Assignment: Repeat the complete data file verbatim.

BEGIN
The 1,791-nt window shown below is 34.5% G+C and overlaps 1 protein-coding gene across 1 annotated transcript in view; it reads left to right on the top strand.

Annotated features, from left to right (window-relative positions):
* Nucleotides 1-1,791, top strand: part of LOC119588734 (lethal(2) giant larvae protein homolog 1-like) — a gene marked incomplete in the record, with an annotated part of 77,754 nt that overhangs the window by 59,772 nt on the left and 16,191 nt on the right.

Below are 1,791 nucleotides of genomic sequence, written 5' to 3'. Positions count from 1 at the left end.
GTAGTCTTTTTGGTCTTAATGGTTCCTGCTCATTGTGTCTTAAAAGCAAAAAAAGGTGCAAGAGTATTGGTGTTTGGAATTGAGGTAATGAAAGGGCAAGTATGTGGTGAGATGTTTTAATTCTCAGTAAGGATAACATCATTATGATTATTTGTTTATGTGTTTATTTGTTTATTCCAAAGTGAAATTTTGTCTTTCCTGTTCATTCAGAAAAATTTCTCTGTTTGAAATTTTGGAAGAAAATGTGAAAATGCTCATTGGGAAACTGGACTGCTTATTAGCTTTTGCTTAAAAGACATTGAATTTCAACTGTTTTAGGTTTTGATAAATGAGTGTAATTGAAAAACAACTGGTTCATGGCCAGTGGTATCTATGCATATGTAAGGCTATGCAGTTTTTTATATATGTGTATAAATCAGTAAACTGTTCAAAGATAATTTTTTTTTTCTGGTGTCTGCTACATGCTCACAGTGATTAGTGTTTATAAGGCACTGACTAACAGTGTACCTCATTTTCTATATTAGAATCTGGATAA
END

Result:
The 1,791-nt window shown below is 34.5% G+C and overlaps 1 protein-coding gene across 1 annotated transcript in view; it reads left to right on the top strand.

Annotated features, from left to right (window-relative positions):
* Nucleotides 1-1,791, top strand: part of LOC119588734 (lethal(2) giant larvae protein homolog 1-like) — a gene marked incomplete in the record, with an annotated part of 77,754 nt that overhangs the window by 59,772 nt on the left and 16,191 nt on the right.

Below are 1,791 nucleotides of genomic sequence, written 5' to 3'. Positions count from 1 at the left end.
GTAGTCTTTTTGGTCTTAATGGTTCCTGCTCATTGTGTCTTAAAAGCAAAAAAAGGTGCAAGAGTATTGGTGTTTGGAATTGAGGTAATGAAAGGGCAAGTATGTGGTGAGATGTTTTAATTCTCAGTAAGGATAACATCATTATGATTATTTGTTTATGTGTTTATTTGTTTATTCCAAAGTGAAATTTTGTCTTTCCTGTTCATTCAGAAAAATTTCTCTGTTTGAAATTTTGGAAGAAAATGTGAAAATGCTCATTGGGAAACTGGACTGCTTATTAGCTTTTGCTTAAAAGACATTGAATTTCAACTGTTTTAGGTTTTGATAAATGAGTGTAATTGAAAAACAACTGGTTCATGGCCAGTGGTATCTATGCATATGTAAGGCTATGCAGTTTTTTATATATGTGTATAAATCAGTAAACTGTTCAAAGATAATTTTTTTTTTCTGGTGTCTGCTACATGCTCACAGTGATTAGTGTTTATAAGGCACTGACTAACAGTGTACCTCATTTTCTATATTAGAATCTGGATAA